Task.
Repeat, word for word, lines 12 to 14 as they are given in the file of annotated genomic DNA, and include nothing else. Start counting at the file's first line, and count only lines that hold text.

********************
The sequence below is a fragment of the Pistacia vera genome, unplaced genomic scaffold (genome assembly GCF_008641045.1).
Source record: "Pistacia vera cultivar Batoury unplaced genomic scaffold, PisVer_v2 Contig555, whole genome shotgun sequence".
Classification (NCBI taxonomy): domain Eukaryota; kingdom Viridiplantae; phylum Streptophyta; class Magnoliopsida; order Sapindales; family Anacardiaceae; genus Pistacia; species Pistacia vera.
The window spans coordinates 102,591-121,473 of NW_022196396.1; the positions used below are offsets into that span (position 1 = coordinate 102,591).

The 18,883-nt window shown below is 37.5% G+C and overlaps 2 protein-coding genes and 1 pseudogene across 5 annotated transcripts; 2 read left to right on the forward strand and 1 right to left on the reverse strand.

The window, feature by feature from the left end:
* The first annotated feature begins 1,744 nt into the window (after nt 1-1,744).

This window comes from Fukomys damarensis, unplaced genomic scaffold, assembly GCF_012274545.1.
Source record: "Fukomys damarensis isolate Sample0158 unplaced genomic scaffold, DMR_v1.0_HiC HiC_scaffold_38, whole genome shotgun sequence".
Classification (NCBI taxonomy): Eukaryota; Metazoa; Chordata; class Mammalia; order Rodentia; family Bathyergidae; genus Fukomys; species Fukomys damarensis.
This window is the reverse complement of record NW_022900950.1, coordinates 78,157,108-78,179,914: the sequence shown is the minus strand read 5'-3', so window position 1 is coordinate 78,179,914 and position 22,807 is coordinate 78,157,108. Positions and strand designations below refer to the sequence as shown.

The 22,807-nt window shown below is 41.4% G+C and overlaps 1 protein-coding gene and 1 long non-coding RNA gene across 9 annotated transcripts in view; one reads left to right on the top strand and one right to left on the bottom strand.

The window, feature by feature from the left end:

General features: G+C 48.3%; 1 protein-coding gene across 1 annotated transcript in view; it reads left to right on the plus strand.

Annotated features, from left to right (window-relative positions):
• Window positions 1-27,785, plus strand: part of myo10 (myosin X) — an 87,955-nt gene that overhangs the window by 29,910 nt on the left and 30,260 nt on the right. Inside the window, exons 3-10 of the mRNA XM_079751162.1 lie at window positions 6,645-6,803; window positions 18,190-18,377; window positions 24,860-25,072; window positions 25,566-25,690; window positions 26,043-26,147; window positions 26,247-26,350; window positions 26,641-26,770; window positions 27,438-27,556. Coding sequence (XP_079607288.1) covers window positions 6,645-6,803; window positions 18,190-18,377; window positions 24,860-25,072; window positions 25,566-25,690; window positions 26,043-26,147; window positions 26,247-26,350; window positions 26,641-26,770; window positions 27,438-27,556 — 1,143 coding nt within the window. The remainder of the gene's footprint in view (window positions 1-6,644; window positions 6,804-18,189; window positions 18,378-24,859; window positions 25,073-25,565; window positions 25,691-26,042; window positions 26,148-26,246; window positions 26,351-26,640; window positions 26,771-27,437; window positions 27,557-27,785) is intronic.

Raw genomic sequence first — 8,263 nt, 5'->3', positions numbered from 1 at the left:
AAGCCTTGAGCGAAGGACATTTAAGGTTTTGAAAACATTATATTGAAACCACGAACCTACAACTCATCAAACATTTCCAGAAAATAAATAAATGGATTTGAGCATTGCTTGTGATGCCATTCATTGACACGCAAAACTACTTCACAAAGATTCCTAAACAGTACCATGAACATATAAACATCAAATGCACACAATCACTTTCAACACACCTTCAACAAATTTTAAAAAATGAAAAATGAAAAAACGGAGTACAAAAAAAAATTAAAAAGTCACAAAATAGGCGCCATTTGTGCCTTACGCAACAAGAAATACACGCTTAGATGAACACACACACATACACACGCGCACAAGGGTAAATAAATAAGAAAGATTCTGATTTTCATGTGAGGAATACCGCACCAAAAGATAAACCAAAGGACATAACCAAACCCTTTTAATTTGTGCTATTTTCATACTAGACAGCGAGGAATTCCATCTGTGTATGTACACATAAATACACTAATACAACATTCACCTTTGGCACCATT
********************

The 22,807-nt window shown below is 41.4% G+C and overlaps 1 protein-coding gene and 1 long non-coding RNA gene across 9 annotated transcripts in view; one reads left to right on the top strand and one right to left on the bottom strand.

The window, feature by feature from the left end:

General features: G+C 48.3%; 1 protein-coding gene across 1 annotated transcript in view; it reads left to right on the plus strand.